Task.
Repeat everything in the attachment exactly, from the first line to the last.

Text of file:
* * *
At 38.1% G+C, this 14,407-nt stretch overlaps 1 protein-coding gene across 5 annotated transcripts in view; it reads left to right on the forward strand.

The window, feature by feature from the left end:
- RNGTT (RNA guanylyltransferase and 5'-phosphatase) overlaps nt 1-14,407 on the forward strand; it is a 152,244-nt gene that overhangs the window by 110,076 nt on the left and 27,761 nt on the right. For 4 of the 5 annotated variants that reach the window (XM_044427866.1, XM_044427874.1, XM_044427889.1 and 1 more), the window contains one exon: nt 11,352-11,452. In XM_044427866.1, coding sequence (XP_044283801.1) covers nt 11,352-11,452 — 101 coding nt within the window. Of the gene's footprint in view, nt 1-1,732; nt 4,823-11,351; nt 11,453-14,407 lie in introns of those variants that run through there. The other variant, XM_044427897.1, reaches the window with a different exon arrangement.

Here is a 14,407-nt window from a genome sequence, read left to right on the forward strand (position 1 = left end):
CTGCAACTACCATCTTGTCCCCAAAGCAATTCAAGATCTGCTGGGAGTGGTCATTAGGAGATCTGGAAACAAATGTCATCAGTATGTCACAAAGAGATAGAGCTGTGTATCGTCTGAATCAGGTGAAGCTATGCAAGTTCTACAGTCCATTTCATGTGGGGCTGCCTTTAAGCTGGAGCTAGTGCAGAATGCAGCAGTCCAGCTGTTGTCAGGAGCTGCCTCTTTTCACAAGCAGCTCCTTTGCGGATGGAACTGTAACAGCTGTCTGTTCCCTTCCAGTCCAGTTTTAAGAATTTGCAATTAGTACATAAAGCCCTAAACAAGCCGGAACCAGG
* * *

At 38.1% G+C, this 14,407-nt stretch overlaps 1 protein-coding gene across 5 annotated transcripts in view; it reads left to right on the forward strand.

The window, feature by feature from the left end:
- RNGTT (RNA guanylyltransferase and 5'-phosphatase) overlaps nt 1-14,407 on the forward strand; it is a 152,244-nt gene that overhangs the window by 110,076 nt on the left and 27,761 nt on the right. For 4 of the 5 annotated variants that reach the window (XM_044427866.1, XM_044427874.1, XM_044427889.1 and 1 more), the window contains one exon: nt 11,352-11,452. In XM_044427866.1, coding sequence (XP_044283801.1) covers nt 11,352-11,452 — 101 coding nt within the window. Of the gene's footprint in view, nt 1-1,732; nt 4,823-11,351; nt 11,453-14,407 lie in introns of those variants that run through there. The other variant, XM_044427897.1, reaches the window with a different exon arrangement.

Here is a 14,407-nt window from a genome sequence, read left to right on the forward strand (position 1 = left end):
CTGCAACTACCATCTTGTCCCCAAAGCAATTCAAGATCTGCTGGGAGTGGTCATTAGGAGATCTGGAAACAAATGTCATCAGTATGTCACAAAGAGATAGAGCTGTGTATCGTCTGAATCAGGTGAAGCTATGCAAGTTCTACAGTCCATTTCATGTGGGGCTGCCTTTAAGCTGGAGCTAGTGCAGAATGCAGCAGTCCAGCTGTTGTCAGGAGCTGCCTCTTTTCACAAGCAGCTCCTTTGCGGATGGAACTGTAACAGCTGTCTGTTCCCTTCCAGTCCAGTTTTAAGAATTTGCAATTAGTACATAAAGCCCTAAACAAGCCGGAACCAGG